My week in film: Suffragette and two rom-coms

Since returning from London Film Festival, I made it a priority to see Sarah Gavron’s Suffragette. It should be a priority for everyone to see this film, especially given that it’s the first ever theatrical feature film to tell the story of the suffragettes. Gavron and writer Abi Morgan chose to focus on the lives of working women in 1912 in East London, as a title shot at the opening of Suffragette makes clear – an indication of their awareness of the omissions in the film, such as any representation of women of colour who also had a large part to play in women’s suffrage. This conscious decision to base a film on a specific faction of the movement serves the film well as it allows a human drama to be the relatable centre of what was very tough and complex time. Still, perhaps Suffragette should be only a starting point for more films on the subject as there is undoubtedly so much more to learn.

The film itself is a solid drama, and Carey Mulligan as Maud Watts, who sacrifices all she has for the cause of equality, gives a sympathetic and passionate performance believably showing her character’s journey from passivity to action. Despite this, and committed performances from the rest of the cast, it’s hard not to feel that the filmmakers have played it safe. On one hand, a solid, well structured, classic narrative is exactly what the subject needs to make it accessible to as wide an audience as possible. On the other hand, it’s hard not to come away from the film feeling that the last sequences – documentary footage of suffragettes in action – are the most interesting part of Suffragette. Perhaps Make More Noise! Suffragettes in Silent Film from the BFI’s National Archive (released in venues across the UK from October – December) will provide further inspiration.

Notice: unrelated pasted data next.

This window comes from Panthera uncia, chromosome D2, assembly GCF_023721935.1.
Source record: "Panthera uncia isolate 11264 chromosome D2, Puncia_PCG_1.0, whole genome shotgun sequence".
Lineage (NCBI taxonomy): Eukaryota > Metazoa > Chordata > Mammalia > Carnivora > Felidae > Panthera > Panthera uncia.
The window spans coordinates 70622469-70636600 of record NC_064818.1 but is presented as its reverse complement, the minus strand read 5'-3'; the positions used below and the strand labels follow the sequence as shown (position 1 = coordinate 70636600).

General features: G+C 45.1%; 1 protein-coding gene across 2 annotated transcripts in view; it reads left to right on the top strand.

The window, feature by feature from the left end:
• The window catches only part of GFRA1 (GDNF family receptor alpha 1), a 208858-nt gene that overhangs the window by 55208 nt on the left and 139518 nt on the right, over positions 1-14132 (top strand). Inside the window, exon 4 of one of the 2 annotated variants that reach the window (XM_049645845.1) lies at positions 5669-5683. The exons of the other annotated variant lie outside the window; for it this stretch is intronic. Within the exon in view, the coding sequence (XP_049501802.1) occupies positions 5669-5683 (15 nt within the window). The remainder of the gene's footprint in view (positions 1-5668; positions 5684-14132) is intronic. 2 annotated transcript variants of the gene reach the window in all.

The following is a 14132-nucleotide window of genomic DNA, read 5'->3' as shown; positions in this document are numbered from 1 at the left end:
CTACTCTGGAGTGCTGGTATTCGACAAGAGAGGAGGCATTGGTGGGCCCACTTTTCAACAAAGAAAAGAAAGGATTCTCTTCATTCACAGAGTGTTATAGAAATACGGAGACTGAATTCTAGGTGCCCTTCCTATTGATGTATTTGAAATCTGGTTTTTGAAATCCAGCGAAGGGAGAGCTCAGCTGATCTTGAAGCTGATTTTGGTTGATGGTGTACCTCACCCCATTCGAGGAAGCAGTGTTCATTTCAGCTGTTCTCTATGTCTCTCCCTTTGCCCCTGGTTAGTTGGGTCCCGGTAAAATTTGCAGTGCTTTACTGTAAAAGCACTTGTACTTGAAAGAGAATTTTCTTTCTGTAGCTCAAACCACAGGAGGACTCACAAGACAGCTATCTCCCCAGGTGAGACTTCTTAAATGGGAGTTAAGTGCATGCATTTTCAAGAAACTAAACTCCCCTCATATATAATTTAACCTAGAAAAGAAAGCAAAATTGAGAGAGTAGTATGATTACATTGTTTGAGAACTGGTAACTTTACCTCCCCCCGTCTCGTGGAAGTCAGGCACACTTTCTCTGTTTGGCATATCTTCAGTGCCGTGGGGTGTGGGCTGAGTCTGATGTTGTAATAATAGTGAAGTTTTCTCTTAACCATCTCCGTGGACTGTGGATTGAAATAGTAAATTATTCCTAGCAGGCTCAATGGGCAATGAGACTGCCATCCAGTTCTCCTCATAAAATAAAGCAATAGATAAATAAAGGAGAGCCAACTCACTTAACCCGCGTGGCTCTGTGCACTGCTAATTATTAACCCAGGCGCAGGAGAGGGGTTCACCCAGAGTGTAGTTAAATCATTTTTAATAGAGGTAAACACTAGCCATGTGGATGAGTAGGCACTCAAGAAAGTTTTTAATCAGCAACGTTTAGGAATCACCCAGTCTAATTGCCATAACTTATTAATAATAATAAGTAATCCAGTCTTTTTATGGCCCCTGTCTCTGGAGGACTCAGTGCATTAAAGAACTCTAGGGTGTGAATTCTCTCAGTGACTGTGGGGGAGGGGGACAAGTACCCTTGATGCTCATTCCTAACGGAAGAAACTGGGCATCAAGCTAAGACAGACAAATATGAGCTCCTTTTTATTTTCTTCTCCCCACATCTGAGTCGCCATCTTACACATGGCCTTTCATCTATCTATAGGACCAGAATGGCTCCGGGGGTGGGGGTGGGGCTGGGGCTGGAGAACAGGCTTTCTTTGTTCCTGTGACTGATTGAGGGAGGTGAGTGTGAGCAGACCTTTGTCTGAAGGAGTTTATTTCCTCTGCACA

Elsewhere, I decided to catch up on some British rom-coms I’ve missed in recent years. Man Up, written by Tess Morris and directed by Ben Palmer (responsible for The Inbetweeners Movie) stars the hilarious Lake Bell (who you’d recognise from Wet Hot American Summer and too many other film and TV roles to mention), and Simon Pegg. Bell plays Nancy, a thirty-four year old journalist who is on her way to her parent’s fortieth wedding anniversary when she accidentally takes the place of forty year old Jack’s (Pegg) blind date at Waterloo station. Due to a resolution to put herself ‘out there’ she decides not to correct Jack’s mistake and the two have the date he was meant to have with a twenty-four year old banker.

Simon Pegg and Lake Bell in Man Up
Simon Pegg and Lake Bell in Man Up

Of course, they actually get along really well, despite their different outlooks on love (he’s post-divorce, but optimistic, she’s cynical) and some shared cultural references including a love for The Silence of the Lambs, sparks chemistry that inevitably leads to their third act union, despite the one big deceit that their meeting is based on. It’s very predictable, but then rom coms never set out to be anything but, and provides a diverting ninety minutes that’s mainly enjoyable due to Bell’s brilliantly physical performance.

About Time (2013), on the other hand is deeply problematic. Richard Curtis’ third feature as writer/director is just as shamelessly romantic as Love, Actually but reveals the blatant male privilege at the heart of his films. Domhall Gleeson plays Tim, who is told by his father (Bill Nighy) soon after his twenty-first birthday, that he and all the other men in his family have the ability to travel back in time. Just what white men really need then, an advantage over everyone else.

Rachel McAdams and Domhall Gleeson in About Time
Rachel McAdams and Domhall Gleeson in About Time

Tim uses his power to find a girlfriend and becomes happily coupled with Mary (Rachel McAdams). He makes mistakes along the way, but generally, he lives a charmed life. His sister Kit Kat (Lydia Wilson), on the other hand, is troubled, drinks a lot, can’t keep a job and needs her big brother to save her.

Though Curtis’s screenplay seems to cover its main flaw by having Mary and Tim’s first meeting take place free from any advantage (they meet at a blind restaurant – is that a thing?), so that their chemistry is demonstrably authentic, Mary remains a character who is manipulated into perceiving a false version of Tim. His mistakes are corrected with ease and the course of their courtship runs ever smoothly.